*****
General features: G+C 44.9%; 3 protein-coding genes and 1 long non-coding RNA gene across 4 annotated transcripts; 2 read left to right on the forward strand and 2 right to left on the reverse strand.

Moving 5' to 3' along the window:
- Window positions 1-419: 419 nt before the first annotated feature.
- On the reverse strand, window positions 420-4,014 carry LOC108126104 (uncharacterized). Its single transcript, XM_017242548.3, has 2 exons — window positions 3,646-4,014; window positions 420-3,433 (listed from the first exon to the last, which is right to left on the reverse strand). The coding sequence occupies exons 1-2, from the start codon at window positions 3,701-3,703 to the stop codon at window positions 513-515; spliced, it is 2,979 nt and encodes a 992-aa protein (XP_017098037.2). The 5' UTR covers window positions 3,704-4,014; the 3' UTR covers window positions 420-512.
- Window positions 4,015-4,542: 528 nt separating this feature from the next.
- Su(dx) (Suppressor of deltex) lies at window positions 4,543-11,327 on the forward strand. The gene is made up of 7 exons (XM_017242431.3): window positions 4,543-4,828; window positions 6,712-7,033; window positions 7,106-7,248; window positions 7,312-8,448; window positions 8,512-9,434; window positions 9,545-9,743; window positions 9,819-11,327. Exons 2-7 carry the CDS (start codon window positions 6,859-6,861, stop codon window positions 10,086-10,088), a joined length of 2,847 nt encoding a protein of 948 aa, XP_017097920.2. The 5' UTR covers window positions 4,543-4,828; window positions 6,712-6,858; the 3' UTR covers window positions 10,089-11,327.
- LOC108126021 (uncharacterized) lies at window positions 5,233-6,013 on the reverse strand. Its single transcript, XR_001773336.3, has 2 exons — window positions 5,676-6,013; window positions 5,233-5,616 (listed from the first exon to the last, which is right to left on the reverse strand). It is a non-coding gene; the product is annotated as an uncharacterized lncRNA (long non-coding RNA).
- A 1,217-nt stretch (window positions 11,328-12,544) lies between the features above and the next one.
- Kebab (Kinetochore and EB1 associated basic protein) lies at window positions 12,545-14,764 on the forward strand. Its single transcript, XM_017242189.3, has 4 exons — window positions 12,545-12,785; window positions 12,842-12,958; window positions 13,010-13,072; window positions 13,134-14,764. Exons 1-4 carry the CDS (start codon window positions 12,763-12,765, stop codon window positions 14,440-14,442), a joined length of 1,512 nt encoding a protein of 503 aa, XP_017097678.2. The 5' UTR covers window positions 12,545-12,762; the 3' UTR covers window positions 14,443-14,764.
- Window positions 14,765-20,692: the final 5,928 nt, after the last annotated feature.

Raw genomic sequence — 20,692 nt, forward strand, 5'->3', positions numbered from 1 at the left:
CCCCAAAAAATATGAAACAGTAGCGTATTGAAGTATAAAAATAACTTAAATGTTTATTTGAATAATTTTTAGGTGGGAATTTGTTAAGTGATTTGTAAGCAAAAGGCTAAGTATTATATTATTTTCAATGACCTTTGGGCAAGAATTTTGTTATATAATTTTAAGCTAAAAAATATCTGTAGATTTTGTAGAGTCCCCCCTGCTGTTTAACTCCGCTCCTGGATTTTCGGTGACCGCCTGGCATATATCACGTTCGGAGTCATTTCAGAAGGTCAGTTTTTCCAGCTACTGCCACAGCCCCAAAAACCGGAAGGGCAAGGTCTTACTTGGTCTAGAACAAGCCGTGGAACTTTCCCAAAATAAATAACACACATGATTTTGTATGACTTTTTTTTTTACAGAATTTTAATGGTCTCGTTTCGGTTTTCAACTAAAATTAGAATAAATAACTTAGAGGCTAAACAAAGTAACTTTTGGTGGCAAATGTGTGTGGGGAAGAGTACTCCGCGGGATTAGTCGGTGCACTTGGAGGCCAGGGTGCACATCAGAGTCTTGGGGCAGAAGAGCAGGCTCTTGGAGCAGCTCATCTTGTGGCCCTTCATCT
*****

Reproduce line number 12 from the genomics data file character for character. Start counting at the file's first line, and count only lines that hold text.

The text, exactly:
CCCCAAAAAATATGAAACAGTAGCGTATTGAAGTATAAAAATAACTTAAATGTTTATTTGAATAATTTTTAGGTGGGAATTTGTTAAGTGATTTGTAAGCAAAAGGCTAAGTATTATATTATTTTCAATGACCTTTGGGCAAGAATTTTGTTATATAATTTTAAGCTAAAAAATATCTGTAGATTTTGTAGAGTCCCCCCTGCTGTTTAACTCCGCTCCTGGATTTTCGGTGACCGCCTGGCATATATCACGTTCGGAGTCATTTCAGAAGGTCAGTTTTTCCAGCTACTGCCACAGCCCCAAAAACCGGAAGGGCAAGGTCTTACTTGGTCTAGAACAAGCCGTGGAACTTTCCCAAAATAAATAACACACATGATTTTGTATGACTTTTTTTTTTACAGAATTTTAATGGTCTCGTTTCGGTTTTCAACTAAAATTAGAATAAATAACTTAGAGGCTAAACAAAGTAACTTTTGGTGGCAAATGTGTGTGGGGAAGAGTACTCCGCGGGATTAGTCGGTGCACTTGGAGGCCAGGGTGCACATCAGAGTCTTGGGGCAGAAGAGCAGGCTCTTGGAGCAGCTCATCTTGTGGCCCTTCATCT